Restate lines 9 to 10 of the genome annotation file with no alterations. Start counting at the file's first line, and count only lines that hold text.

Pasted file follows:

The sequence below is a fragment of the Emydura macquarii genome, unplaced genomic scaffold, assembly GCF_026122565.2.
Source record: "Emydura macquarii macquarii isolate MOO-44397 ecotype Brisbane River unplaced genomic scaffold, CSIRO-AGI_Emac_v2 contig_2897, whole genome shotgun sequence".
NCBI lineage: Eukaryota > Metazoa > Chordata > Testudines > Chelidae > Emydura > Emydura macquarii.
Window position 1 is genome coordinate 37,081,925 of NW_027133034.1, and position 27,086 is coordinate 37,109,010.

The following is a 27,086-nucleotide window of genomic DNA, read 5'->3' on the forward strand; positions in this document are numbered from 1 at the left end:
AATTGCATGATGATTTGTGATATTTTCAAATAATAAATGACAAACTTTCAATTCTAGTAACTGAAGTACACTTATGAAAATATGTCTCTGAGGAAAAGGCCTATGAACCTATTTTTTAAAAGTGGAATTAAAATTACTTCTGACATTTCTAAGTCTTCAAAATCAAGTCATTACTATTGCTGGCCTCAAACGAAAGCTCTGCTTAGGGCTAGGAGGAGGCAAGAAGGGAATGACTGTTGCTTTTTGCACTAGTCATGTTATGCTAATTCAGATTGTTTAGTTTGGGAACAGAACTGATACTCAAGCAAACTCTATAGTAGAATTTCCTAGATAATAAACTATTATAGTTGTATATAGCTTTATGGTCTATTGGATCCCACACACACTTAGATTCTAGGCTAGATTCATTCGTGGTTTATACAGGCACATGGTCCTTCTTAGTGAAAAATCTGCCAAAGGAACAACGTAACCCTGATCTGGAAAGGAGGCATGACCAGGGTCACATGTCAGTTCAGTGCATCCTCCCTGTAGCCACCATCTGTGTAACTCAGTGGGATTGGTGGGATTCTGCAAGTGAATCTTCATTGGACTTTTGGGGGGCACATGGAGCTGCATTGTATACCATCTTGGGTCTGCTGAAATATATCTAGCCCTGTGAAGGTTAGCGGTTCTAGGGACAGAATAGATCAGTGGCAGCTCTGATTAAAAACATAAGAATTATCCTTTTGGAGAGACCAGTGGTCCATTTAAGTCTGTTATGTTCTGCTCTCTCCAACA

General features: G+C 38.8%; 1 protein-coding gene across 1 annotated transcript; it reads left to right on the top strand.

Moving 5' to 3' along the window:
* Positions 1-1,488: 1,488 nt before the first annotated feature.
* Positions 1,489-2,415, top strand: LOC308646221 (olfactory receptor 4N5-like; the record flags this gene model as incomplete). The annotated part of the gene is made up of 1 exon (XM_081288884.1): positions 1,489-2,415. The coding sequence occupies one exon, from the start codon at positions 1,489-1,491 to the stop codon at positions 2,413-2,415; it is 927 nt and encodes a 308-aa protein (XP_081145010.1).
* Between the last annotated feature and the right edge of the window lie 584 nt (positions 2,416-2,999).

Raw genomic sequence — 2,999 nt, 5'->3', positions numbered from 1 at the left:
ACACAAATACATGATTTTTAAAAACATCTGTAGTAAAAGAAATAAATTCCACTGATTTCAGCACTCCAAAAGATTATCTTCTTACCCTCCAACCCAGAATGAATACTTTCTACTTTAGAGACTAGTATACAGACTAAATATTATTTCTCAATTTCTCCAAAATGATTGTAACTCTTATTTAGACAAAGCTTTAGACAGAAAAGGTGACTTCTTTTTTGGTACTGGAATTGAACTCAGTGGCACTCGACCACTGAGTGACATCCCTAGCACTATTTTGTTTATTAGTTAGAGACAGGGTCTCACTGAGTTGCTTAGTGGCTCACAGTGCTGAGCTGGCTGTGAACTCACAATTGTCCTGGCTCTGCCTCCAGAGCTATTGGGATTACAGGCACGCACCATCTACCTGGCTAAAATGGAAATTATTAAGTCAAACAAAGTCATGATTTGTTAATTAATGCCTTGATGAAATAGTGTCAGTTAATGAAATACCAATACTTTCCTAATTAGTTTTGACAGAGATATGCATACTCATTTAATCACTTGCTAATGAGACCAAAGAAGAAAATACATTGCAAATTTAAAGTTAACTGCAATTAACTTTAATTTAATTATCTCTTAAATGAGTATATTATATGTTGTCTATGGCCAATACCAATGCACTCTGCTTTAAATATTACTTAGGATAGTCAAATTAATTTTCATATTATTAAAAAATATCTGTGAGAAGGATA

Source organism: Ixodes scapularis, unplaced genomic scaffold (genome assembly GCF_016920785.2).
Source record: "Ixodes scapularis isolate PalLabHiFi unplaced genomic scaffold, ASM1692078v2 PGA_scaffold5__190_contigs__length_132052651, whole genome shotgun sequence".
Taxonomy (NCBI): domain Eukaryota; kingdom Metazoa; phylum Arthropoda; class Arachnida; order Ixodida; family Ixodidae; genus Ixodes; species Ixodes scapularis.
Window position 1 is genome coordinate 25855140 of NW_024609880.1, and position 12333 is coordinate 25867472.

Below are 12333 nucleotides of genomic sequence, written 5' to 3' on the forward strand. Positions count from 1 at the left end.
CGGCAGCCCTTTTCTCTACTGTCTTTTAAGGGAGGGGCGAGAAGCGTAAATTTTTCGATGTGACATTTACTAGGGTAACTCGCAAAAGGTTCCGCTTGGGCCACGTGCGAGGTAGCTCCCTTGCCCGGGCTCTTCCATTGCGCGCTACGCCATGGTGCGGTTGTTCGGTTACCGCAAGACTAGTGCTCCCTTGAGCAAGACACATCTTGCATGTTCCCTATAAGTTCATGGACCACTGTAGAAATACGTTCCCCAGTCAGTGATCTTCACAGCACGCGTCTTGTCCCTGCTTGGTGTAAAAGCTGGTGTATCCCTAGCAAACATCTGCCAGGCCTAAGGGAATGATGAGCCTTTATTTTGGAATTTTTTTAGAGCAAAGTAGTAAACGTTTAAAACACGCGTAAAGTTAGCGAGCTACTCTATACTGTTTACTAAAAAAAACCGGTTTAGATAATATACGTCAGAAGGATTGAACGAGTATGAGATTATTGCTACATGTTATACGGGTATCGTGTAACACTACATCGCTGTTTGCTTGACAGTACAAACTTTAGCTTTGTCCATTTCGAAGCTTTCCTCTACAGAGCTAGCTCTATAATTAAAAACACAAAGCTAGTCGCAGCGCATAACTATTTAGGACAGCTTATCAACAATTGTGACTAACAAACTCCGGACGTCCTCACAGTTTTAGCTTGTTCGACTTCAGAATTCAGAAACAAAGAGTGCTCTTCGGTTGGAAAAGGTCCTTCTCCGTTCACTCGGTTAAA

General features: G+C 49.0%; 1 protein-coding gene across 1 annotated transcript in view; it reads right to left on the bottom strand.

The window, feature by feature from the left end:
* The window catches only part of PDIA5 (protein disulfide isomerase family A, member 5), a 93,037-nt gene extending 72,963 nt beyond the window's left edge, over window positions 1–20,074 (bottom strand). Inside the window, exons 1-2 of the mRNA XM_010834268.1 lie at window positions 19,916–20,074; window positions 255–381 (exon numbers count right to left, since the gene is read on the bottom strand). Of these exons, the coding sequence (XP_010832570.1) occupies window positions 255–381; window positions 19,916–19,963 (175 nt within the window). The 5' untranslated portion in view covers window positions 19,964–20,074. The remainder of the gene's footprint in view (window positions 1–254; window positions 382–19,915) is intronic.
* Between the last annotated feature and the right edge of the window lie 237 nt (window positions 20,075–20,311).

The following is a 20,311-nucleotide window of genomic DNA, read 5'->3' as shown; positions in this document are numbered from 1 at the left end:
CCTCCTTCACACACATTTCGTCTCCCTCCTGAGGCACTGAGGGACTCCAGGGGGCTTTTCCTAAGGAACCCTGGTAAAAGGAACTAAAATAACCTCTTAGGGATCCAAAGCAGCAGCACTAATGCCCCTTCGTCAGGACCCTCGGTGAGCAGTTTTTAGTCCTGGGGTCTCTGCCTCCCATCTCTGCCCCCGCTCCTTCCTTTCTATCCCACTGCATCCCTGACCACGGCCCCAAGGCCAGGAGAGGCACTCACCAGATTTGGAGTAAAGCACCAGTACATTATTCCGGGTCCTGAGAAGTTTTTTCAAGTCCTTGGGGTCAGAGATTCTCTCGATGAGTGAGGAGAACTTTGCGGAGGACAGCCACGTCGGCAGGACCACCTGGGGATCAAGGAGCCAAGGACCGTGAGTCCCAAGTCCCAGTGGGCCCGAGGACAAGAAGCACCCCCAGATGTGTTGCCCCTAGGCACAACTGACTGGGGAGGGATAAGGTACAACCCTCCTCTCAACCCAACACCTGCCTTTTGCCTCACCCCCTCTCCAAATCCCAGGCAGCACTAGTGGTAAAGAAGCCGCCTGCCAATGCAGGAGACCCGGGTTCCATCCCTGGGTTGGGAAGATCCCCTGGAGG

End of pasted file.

* Positions 1-1,488: 1,488 nt before the first annotated feature.
* Positions 1,489-2,415, top strand: LOC308646221 (olfactory receptor 4N5-like; the record flags this gene model as incomplete). The annotated part of the gene is made up of 1 exon (XM_081288884.1): positions 1,489-2,415. The coding sequence occupies one exon, from the start codon at positions 1,489-1,491 to the stop codon at positions 2,413-2,415; it is 927 nt and encodes a 308-aa protein (XP_081145010.1).